Is Rowing or Kayaking Better for Your Back?
Overall, kayaking nudges out a victory over rowing here. Kayaking uses very similar muscles to rowing but not with the same intensity. Poor rowing technique also places a lot of strain on the lumbar spine (lower back) and this can contribute to back pain and problems.
Kayaking is much gentler, and the upright motion and seating tend to avoid placing undue stress on one specific point in the back.
Is Rowing Easier Than Kayaking?
It depends, at the higher ends, both sports are very demanding. Rowing will test the stamina of even the fittest Olympians and uses all of the most powerful muscles in the human body. However, high-level kayaking takes a lot of skill and time to master.
In terms of accessibility – kayaking is definitely easier for beginners. This might seem strange to hear because rowing is quite a repetitive motion with little variation, but learning the technique to row powerfully for long periods takes more coaching than most people realize.
Rowing vs Kayaking: Common Injuries in Both Sports
There are common injuries associated with both kayaking and with rowing. The most common of these include:
- Back and knee problems
- Wrist problems
- Shoulder sprains and injuries
Back and knee problems can be a huge issue in athletes who do a ton of rowing. Kayaking tends to be associated with wrist problems, usually due to overuse and repetitive strain. Shoulder sprains and muscle injuries are also fairly common in more challenging forms of kayaking.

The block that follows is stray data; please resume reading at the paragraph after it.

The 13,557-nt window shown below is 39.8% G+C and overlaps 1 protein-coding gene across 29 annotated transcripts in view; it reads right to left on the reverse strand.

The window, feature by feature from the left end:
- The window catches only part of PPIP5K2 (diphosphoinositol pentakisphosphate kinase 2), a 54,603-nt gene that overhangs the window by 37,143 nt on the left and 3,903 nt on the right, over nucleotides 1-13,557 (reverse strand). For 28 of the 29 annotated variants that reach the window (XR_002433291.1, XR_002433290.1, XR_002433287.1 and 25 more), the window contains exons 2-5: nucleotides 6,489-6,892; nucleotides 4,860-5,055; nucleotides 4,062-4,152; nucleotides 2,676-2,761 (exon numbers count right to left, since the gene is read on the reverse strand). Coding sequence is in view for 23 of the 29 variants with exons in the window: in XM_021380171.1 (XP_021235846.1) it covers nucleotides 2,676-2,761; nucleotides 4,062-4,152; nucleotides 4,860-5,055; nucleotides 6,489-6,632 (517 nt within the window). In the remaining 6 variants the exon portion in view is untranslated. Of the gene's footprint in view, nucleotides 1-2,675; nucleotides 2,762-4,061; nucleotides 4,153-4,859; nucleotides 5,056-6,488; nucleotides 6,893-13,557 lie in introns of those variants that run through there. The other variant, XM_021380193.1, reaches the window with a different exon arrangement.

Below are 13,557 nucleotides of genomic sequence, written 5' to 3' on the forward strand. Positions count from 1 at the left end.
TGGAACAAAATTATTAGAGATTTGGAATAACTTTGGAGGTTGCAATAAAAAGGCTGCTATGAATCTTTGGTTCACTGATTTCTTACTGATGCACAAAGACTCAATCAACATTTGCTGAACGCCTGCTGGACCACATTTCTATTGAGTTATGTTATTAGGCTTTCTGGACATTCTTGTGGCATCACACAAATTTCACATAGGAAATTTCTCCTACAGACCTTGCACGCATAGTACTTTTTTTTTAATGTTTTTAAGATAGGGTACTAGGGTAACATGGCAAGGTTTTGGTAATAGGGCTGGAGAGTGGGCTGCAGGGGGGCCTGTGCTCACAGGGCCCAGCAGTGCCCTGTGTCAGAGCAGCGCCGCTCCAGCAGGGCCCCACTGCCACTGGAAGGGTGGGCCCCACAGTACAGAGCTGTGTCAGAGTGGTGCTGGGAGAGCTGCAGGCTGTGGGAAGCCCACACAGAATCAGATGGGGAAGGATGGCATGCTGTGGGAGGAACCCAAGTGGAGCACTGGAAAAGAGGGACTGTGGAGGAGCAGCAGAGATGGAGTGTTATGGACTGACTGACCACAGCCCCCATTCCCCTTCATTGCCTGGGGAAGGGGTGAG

Rowing vs Kayaking: Which Is More Expensive?
Rowing as a sport is extremely expensive – the boats and vessels cost money to maintain. It takes a long time to develop rowing skills and techniques and if you don’t maintain the practice, you can lose it easily. Membership fees can be exorbitant, but that depends on where you live.
Kayaking is much cheaper and more accessible. Used kayaks in good condition can cost a few hundred dollars at most – and if well maintained will last for years and years. The more advanced you want to go, the more expensive it becomes. However, for beginners, kayaking is the cheaper option without a doubt.
Kayaking and rowing share some similarities but when you start to take a closer look, the differences between these two activities become quite clear. However, there is a lot to like about both activities, and depending on your personality there is no clear winner about which activity is “best.”